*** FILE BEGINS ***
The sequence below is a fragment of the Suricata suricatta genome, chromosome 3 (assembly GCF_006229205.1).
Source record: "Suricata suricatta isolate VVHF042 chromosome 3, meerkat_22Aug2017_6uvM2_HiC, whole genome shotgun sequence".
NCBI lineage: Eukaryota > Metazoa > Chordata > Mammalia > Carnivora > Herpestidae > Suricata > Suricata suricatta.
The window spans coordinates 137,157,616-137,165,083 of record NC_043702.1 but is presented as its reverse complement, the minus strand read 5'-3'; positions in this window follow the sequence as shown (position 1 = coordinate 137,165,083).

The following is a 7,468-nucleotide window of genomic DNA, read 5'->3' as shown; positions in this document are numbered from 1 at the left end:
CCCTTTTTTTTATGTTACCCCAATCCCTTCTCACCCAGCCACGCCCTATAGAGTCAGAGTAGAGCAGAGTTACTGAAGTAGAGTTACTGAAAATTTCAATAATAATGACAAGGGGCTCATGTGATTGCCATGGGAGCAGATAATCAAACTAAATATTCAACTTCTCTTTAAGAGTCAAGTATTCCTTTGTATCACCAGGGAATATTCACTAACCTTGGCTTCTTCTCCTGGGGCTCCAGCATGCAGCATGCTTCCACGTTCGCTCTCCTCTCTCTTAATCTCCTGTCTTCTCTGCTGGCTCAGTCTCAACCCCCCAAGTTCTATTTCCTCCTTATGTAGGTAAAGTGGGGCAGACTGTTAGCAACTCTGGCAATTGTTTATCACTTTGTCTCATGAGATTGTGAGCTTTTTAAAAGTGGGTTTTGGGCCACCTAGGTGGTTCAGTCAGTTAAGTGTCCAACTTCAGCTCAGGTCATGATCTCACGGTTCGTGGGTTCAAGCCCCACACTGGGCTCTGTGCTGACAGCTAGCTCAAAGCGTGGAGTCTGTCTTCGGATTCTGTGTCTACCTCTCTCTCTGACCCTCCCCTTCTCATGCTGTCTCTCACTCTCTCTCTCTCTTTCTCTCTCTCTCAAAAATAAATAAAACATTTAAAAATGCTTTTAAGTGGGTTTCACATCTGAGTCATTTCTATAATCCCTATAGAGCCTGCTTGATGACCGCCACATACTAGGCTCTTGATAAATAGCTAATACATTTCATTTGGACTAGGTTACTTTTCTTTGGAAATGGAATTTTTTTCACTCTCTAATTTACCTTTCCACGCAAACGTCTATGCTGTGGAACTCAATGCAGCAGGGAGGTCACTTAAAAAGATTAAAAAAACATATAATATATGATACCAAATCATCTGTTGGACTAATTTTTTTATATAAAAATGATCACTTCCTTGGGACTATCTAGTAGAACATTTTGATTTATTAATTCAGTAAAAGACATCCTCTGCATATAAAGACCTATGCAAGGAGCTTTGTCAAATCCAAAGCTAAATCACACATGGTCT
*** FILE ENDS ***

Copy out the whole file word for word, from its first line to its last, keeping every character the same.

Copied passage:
The sequence below is a fragment of the Suricata suricatta genome, chromosome 3 (assembly GCF_006229205.1).
Source record: "Suricata suricatta isolate VVHF042 chromosome 3, meerkat_22Aug2017_6uvM2_HiC, whole genome shotgun sequence".
NCBI lineage: Eukaryota > Metazoa > Chordata > Mammalia > Carnivora > Herpestidae > Suricata > Suricata suricatta.
The window spans coordinates 137,157,616-137,165,083 of record NC_043702.1 but is presented as its reverse complement, the minus strand read 5'-3'; positions in this window follow the sequence as shown (position 1 = coordinate 137,165,083).

The following is a 7,468-nucleotide window of genomic DNA, read 5'->3' as shown; positions in this document are numbered from 1 at the left end:
CCCTTTTTTTTATGTTACCCCAATCCCTTCTCACCCAGCCACGCCCTATAGAGTCAGAGTAGAGCAGAGTTACTGAAGTAGAGTTACTGAAAATTTCAATAATAATGACAAGGGGCTCATGTGATTGCCATGGGAGCAGATAATCAAACTAAATATTCAACTTCTCTTTAAGAGTCAAGTATTCCTTTGTATCACCAGGGAATATTCACTAACCTTGGCTTCTTCTCCTGGGGCTCCAGCATGCAGCATGCTTCCACGTTCGCTCTCCTCTCTCTTAATCTCCTGTCTTCTCTGCTGGCTCAGTCTCAACCCCCCAAGTTCTATTTCCTCCTTATGTAGGTAAAGTGGGGCAGACTGTTAGCAACTCTGGCAATTGTTTATCACTTTGTCTCATGAGATTGTGAGCTTTTTAAAAGTGGGTTTTGGGCCACCTAGGTGGTTCAGTCAGTTAAGTGTCCAACTTCAGCTCAGGTCATGATCTCACGGTTCGTGGGTTCAAGCCCCACACTGGGCTCTGTGCTGACAGCTAGCTCAAAGCGTGGAGTCTGTCTTCGGATTCTGTGTCTACCTCTCTCTCTGACCCTCCCCTTCTCATGCTGTCTCTCACTCTCTCTCTCTCTTTCTCTCTCTCTCAAAAATAAATAAAACATTTAAAAATGCTTTTAAGTGGGTTTCACATCTGAGTCATTTCTATAATCCCTATAGAGCCTGCTTGATGACCGCCACATACTAGGCTCTTGATAAATAGCTAATACATTTCATTTGGACTAGGTTACTTTTCTTTGGAAATGGAATTTTTTTCACTCTCTAATTTACCTTTCCACGCAAACGTCTATGCTGTGGAACTCAATGCAGCAGGGAGGTCACTTAAAAAGATTAAAAAAACATATAATATATGATACCAAATCATCTGTTGGACTAATTTTTTTATATAAAAATGATCACTTCCTTGGGACTATCTAGTAGAACATTTTGATTTATTAATTCAGTAAAAGACATCCTCTGCATATAAAGACCTATGCAAGGAGCTTTGTCAAATCCAAAGCTAAATCACACATGGTCT